CoMSES Net maintains cyberinfrastructure to foster FAIR data principles for access to and (re)use of computational models. Model authors can publish their model code in the Computational Model Library with documentation, metadata, and data dependencies and support these FAIR data principles as well as best practices for software citation. Model authors can also request that their model code be peer reviewed to receive a DOI. All users of models published in the library must cite model authors when they use and benefit from their code.
CoMSES Net also maintains a curated database of over 7500 publications of agent-based and individual based models with additional metadata on availability of code and bibliometric information on the landscape of ABM/IBM publications that we welcome you to explore.
Industrial location theory has not emphasized environmental concerns, and research on industrial symbiosis has not emphasized workforce housing concerns. This article brings jobs, housing, and environmental considerations together in an agent-based model of industrial
and household location. It shows that four classic outcomes emerge from the interplay of a relatively small number of explanatory factors: the isolated enterprise with commuters; the company town; the economic agglomeration; and the balanced city.
The Garbage Can Model of Organizational Choice (GCM) is a fundamental model of organizational decision-making originally propossed by J.D. Cohen, J.G. March and J.P. Olsen in 1972. In their model, decisions are made out of random meetings of decision-makers, opportunities, solutions and problems within an organization.
With this model, these very same agents are supposed to meet in society at large where they make decisions according to GCM rules. Furthermore, under certain additional conditions decision-makers, opportunities, solutions and problems form stable organizations. In this artificial ecology organizations are born, grow and eventually vanish with time.
Juan Castilla-Rho et al. (2015) developed a platform, named FLowLogo, which integrates a 2D, finite-difference solution of the governing equations of groundwater flow with agent-based simulation. We used this model for Rafsanjan Aquifer, which is located in an arid region in Iran. To use FLowLogo for a real case study, one needs to add GIS shapefiles of boundary conditions and modify the code written in NetLogo a little bit. The FlowLogo model used in our research is presented here.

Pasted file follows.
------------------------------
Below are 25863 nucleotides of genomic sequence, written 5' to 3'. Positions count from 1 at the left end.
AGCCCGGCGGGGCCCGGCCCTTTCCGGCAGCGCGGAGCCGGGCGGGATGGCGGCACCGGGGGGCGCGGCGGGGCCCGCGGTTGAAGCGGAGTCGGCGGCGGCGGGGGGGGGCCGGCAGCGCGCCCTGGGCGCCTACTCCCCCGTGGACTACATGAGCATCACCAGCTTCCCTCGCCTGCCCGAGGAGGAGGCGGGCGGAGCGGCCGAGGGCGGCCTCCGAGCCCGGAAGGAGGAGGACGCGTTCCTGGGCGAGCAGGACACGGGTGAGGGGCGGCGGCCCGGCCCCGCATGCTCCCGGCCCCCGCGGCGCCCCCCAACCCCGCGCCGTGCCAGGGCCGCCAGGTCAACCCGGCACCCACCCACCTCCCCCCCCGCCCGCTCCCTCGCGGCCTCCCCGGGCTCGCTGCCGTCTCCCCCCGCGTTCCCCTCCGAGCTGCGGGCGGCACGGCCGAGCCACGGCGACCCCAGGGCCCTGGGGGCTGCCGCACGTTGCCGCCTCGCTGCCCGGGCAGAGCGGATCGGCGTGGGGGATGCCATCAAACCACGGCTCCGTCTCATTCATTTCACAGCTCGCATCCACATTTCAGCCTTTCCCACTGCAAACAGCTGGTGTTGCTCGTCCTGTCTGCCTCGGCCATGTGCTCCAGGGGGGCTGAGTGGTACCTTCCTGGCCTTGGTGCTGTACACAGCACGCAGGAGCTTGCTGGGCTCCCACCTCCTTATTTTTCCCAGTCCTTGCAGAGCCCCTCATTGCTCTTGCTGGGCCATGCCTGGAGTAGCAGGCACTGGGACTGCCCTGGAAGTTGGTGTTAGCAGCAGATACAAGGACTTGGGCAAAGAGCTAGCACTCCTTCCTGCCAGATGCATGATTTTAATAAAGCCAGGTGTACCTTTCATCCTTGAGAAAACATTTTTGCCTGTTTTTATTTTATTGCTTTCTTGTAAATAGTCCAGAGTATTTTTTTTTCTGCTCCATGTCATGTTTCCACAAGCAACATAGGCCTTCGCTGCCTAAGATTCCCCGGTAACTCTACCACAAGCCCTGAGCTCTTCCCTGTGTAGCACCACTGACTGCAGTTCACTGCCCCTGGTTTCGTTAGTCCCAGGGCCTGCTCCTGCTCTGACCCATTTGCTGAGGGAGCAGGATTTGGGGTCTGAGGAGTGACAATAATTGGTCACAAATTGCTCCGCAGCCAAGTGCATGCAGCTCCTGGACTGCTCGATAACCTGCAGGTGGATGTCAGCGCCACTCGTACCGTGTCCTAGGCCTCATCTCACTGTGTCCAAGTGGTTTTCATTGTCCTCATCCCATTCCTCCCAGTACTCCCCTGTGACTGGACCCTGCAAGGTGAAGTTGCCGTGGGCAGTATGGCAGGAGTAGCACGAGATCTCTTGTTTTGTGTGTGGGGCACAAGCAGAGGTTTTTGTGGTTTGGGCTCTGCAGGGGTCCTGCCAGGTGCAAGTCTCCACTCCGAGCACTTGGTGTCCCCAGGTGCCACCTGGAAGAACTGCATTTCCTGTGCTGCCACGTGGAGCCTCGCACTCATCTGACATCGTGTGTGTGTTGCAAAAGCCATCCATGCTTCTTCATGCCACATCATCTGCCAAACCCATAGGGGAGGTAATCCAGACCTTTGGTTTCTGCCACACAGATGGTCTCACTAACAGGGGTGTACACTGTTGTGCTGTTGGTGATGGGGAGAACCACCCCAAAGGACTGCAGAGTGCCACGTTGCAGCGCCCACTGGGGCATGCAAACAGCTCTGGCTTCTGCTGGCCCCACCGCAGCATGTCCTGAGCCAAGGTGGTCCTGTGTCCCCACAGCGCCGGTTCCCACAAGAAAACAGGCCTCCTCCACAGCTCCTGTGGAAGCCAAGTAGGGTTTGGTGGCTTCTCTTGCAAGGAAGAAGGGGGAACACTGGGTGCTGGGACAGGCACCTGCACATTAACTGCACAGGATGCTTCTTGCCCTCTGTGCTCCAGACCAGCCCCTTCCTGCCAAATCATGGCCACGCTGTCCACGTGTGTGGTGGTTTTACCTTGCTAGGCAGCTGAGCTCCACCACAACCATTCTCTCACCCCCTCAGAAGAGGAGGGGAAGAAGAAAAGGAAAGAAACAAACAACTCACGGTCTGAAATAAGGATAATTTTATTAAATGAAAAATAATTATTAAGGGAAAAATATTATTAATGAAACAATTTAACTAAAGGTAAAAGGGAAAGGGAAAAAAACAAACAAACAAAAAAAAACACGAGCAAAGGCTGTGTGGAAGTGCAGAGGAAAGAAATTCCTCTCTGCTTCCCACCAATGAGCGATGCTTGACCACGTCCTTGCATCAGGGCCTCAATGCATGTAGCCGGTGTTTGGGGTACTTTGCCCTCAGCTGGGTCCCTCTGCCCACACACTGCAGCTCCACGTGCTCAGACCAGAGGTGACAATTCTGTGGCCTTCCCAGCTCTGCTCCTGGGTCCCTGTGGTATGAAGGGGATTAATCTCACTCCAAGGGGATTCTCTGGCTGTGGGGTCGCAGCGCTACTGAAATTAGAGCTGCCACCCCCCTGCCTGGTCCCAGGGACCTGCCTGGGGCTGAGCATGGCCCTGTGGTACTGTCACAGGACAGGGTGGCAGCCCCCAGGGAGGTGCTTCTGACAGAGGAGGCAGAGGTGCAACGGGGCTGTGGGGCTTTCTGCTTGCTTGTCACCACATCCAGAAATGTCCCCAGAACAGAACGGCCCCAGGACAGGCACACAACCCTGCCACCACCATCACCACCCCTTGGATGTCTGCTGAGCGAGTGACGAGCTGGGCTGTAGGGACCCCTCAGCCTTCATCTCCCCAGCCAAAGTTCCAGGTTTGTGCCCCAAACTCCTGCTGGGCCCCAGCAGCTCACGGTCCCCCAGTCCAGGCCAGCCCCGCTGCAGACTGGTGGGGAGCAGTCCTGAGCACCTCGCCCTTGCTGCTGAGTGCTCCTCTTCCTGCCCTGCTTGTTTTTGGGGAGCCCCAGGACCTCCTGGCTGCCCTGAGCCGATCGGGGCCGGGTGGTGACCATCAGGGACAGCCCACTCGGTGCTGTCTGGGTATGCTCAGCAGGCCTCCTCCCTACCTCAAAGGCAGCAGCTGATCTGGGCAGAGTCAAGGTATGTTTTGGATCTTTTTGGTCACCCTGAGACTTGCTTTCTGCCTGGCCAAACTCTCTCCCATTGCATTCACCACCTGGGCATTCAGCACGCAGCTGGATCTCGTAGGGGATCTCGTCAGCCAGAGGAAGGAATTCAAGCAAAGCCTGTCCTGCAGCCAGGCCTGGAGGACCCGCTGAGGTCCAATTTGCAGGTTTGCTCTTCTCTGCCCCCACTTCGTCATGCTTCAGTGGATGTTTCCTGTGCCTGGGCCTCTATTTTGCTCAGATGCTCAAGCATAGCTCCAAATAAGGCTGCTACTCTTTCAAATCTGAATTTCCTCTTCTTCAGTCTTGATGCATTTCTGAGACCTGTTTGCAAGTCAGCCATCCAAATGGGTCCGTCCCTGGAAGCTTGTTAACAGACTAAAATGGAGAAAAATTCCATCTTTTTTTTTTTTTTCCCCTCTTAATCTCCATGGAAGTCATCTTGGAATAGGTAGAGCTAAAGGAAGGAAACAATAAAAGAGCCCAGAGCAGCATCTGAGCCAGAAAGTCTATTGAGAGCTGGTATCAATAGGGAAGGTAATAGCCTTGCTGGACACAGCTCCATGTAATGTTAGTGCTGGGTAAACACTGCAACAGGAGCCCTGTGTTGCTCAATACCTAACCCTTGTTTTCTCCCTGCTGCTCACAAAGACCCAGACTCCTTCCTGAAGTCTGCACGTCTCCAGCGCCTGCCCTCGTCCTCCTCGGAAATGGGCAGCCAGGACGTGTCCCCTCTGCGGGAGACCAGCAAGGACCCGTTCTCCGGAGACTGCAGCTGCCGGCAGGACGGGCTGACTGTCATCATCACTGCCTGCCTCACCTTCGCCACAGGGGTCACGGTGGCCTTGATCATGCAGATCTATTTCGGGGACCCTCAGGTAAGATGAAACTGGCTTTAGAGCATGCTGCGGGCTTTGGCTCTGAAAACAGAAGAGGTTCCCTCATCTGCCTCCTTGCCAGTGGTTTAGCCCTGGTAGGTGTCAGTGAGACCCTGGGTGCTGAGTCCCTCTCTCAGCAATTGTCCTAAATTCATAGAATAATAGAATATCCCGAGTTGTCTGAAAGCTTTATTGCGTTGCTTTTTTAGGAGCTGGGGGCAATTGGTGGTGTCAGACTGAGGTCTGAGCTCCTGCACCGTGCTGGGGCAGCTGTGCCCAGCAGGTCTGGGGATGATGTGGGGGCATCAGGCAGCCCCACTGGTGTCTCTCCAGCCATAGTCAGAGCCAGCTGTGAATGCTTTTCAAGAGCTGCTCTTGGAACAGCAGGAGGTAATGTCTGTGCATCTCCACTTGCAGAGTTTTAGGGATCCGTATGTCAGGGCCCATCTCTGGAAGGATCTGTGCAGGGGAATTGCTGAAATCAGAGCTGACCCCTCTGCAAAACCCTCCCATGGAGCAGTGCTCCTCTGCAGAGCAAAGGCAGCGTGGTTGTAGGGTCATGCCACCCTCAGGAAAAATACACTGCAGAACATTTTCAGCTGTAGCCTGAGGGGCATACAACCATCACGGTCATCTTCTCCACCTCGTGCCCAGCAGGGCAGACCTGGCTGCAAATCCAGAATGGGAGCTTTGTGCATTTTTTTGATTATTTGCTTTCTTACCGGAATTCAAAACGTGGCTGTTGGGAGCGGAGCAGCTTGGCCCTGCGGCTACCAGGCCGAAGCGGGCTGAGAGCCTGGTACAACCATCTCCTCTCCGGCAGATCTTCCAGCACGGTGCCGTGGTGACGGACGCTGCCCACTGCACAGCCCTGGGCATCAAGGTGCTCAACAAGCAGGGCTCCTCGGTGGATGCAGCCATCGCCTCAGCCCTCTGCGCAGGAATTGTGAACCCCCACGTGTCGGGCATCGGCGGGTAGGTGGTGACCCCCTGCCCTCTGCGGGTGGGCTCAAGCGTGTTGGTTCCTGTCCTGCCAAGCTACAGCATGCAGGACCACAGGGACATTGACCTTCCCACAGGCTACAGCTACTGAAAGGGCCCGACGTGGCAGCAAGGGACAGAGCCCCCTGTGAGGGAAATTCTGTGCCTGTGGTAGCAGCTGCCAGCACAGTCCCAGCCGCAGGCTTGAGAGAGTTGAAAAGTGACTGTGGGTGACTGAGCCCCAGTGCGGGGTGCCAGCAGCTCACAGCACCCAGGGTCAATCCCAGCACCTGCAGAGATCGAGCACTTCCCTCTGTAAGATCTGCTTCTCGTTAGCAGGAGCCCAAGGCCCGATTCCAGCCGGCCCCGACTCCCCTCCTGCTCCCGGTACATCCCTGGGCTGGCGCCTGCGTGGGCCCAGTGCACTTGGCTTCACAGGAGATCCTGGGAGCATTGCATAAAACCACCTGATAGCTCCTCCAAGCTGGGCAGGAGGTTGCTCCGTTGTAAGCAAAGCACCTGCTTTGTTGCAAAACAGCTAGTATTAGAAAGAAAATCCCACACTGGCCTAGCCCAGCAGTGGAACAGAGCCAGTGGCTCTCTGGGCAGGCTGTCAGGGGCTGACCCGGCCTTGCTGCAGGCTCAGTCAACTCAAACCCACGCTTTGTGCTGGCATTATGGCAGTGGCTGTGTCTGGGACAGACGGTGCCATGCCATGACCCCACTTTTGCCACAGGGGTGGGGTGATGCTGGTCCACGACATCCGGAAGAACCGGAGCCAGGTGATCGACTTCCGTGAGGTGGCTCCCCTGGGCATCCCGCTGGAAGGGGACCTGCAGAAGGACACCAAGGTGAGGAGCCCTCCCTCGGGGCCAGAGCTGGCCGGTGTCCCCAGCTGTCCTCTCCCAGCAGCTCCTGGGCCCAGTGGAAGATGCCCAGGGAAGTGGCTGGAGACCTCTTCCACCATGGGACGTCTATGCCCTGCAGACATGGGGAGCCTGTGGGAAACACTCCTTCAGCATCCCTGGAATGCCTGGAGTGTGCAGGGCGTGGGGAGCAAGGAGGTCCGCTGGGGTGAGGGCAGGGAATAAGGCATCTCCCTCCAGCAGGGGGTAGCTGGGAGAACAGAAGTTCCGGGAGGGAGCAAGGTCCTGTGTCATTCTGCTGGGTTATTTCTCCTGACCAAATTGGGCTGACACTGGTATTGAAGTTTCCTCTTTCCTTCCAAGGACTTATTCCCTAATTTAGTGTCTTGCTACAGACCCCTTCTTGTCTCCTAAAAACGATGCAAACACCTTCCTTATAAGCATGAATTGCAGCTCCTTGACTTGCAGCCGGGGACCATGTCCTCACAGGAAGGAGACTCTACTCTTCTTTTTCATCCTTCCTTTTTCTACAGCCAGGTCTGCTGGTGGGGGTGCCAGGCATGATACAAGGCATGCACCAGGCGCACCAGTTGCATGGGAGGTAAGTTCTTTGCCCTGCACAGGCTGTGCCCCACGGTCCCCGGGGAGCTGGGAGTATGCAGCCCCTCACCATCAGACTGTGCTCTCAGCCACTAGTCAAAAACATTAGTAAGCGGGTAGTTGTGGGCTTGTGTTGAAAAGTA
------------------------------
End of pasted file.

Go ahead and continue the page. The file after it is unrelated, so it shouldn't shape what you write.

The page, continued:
MOOvPOPsurveillance was developed as a tool for wildlife agencies to guide collection and analysis of disease surveillance data that relies on non-probabilistic methods like harvest-based sampling.
MOOvPOP is designed to simulate population dynamics (abundance, sex-age composition and distribution in the landscape) of white-tailed deer (Odocoileus virginianus) for a selected sampling region.
The General Housing Model demonstrates a basic housing market with bank lending, renters, owners and landlords. This model was developed as a base to which students contributed additional functions during Arizona State University’s 2020 Winter School: Agent-Based Modeling of Social-Ecological Systems.
This ABM re-implements and extends the simulation model of peer review described in Squazzoni & Gandelli (Squazzoni & Gandelli, 2013 - doi:10.18564/jasss.2128) (hereafter: ‘SG’). The SG model was originally developed for NetLogo and is also available in CoMSES at this link.
The purpose of the original SG model was to explore how different author and reviewer strategies would impact the outcome of a journal peer review system on an array of dimensions including peer review efficacy, efficiency and equality. In SG, reviewer evaluation consists of a continuous variable in the range [0,1], and this evaluation scale is the same for all reviewers. Our present extension to the SG model allows to explore the consequences of two more realistic assumptions on reviewer evaluation: (1) that the evaluation scale is discrete (e.g. like in a Likert scale); (2) that there may be differences among their interpretation of the grades of the evaluation scale (i.e. that the grade language is heterogeneous).
The Garbage Can Model of Organizational Choice is a fundamental model of organizational decision-making originally proposed by J.D. Cohen, J.G. March and J.P. Olsen in 1972. In the 2000s, G. Fioretti and A. Lomi presented a NetLogo agent-based interpretation of this model. This code is the NetLogo 6.1.1 updated version of the Fioretti-Lomi model.
The model aims to investigate the role of Microfinance Institutes (MFIs) in strengthening the coping capacity of slum-dwellers (residents) in case of frequent disasters. The main purpose of the model is system understanding. It aids in understanding the following research question: Are the microcredits provided by MFI to start a small business helpful in increasing coping capacity of a slum dweller for recovering from frequent and intense disasters?
We construct a new type of agent-based model (ABM) that can simultaneously simulate land-use changes at multiple distant places (namely TeleABM, telecoupled agent-based model). We use soybean trade between Brazil and China as an example, where Brazil is the sending system and China is the receiving system because they are the world’s largest soybean exporter and importer respectively. We select one representative county in each country to calibrate and validate the model with spatio-temporal analysis of historical land-use changes and the empirical analysis of household survey data. The whole model is programmed on RePast Simphony. The most unique features of TeleABM are that it can simulate a telecoupled system and the flows between sending and receiving systems in this telecoupled system.